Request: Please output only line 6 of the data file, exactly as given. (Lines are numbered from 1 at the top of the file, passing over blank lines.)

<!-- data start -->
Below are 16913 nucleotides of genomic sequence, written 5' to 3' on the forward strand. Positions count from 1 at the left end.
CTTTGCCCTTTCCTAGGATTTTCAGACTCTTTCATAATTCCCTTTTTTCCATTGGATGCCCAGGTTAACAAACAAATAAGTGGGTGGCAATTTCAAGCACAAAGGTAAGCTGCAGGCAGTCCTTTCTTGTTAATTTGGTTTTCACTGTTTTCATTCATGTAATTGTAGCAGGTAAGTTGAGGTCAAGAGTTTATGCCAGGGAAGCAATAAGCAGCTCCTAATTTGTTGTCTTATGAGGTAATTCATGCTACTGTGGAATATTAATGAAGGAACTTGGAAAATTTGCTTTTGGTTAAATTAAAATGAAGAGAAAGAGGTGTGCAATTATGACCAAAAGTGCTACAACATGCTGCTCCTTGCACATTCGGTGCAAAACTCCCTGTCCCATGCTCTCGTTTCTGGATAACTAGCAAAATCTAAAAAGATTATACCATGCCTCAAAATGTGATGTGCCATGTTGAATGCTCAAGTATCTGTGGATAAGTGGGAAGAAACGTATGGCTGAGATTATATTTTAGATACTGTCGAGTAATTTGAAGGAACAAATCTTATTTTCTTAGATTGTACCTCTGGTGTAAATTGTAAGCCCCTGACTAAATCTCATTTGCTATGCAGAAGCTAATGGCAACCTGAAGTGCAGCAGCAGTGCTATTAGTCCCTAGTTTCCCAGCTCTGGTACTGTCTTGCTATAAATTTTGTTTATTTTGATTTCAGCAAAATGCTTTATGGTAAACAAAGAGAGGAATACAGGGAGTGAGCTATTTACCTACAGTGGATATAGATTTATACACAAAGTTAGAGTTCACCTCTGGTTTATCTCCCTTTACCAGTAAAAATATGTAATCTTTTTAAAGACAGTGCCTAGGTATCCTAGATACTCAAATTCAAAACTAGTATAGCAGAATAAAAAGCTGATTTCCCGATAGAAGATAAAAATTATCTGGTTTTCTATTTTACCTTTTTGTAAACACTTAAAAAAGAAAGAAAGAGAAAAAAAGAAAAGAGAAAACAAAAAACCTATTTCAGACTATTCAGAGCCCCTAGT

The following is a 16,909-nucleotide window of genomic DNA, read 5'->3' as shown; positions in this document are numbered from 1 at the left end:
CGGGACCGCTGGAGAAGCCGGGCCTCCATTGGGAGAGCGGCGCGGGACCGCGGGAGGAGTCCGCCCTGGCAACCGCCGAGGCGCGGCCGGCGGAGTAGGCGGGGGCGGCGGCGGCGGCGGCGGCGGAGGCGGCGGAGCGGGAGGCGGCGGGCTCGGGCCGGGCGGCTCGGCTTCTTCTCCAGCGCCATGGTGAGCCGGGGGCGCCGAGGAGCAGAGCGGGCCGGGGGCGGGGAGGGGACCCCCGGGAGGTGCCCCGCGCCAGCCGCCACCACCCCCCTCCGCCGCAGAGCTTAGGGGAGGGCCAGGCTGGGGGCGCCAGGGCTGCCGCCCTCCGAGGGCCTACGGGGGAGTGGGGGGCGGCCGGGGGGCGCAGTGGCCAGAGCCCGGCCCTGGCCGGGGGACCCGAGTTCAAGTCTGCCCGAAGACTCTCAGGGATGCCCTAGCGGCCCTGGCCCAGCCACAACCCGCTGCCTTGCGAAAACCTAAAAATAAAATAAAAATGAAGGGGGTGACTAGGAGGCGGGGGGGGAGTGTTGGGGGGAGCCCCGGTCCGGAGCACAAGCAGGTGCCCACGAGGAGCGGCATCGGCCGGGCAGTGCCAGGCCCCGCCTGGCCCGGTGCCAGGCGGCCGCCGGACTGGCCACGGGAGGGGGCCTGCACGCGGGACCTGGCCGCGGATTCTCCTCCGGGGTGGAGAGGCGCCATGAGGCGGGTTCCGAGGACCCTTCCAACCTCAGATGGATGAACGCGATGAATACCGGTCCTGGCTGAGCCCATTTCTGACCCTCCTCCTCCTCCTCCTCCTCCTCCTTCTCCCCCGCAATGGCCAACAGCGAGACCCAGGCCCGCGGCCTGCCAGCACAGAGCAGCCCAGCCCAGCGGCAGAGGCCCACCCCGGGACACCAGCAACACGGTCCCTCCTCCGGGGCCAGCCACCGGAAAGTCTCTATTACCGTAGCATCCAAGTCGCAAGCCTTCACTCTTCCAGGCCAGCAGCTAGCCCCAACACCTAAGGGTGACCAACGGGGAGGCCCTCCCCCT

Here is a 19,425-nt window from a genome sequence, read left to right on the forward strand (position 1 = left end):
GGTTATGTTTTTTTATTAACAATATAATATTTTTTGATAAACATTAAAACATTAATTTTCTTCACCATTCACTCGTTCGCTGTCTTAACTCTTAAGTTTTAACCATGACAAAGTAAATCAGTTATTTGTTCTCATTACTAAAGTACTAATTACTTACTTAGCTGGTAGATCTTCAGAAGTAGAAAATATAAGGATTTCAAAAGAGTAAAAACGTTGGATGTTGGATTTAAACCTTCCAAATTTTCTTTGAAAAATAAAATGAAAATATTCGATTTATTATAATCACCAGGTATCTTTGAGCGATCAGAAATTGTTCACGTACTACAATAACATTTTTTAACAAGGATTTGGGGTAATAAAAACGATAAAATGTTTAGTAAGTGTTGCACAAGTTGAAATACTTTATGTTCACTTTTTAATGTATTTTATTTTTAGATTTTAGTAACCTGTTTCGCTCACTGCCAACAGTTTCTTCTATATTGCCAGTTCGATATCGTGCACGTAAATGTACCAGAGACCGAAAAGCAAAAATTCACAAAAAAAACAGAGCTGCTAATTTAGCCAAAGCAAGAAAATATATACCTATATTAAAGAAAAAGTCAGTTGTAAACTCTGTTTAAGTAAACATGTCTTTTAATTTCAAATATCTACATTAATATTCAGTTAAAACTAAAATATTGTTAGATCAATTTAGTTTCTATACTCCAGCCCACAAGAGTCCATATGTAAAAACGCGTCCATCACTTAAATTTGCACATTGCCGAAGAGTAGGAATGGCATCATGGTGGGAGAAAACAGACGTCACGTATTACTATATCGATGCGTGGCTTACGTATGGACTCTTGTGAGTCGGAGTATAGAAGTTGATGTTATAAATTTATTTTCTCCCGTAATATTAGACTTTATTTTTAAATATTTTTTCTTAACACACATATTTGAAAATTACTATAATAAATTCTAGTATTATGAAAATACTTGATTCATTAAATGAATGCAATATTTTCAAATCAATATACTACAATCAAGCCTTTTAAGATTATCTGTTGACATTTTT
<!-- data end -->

GGTTATGTTTTTTTATTAACAATATAATATTTTTTGATAAACATTAAAACATTAATTTTCTTCACCATTCACTCGTTCGCTGTCTTAACTCTTAAGTTTTAACCATGACAAAGTAAATCAGTTATTTGTTCTCATTACTAAAGTACTAATTACTTACTTAGCTGGTAGATCTTCAGAAGTAGAAAATATAAGGATTTCAAAAGAGTAAAAACGTTGGATGTTGGATTTAAACCTTCCAAATTTTCTTTGAAAAATAAAATGAAAATATTCGATTTATTATAATCACCAGGTATCTTTGAGCGATCAGAAATTGTTCACGTACTACAATAACATTTTTTAACAAGGATTTGGGGTAATAAAAACGATAAAATGTTTAGTAAGTGTTGCACAAGTTGAAATACTTTATGTTCACTTTTTAATGTATTTTATTTTTAGATTTTAGTAACCTGTTTCGCTCACTGCCAACAGTTTCTTCTATATTGCCAGTTCGATATCGTGCACGTAAATGTACCAGAGACCGAAAAGCAAAAATTCACAAAAAAAACAGAGCTGCTAATTTAGCCAAAGCAAGAAAATATATACCTATATTAAAGAAAAAGTCAGTTGTAAACTCTGTTTAAGTAAACATGTCTTTTAATTTCAAATATCTACATTAATATTCAGTTAAAACTAAAATATTGTTAGATCAATTTAGTTTCTATACTCCAGCCCACAAGAGTCCATATGTAAAAACGCGTCCATCACTTAAATTTGCACATTGCCGAAGAGTAGGAATGGCATCATGGTGGGAGAAAACAGACGTCACGTATTACTATATCGATGCGTGGCTTACGTATGGACTCTTGTGAGTCGGAGTATAGAAGTTGATGTTATAAATTTATTTTCTCCCGTAATATTAGACTTTATTTTTAAATATTTTTTCTTAACACACATATTTGAAAATTACTATAATAAATTCTAGTATTATGAAAATACTTGATTCATTAAATGAATGCAATATTTTCAAATCAATATACTACAATCAAGCCTTTTAAGATTATCTGTTGACATTTTT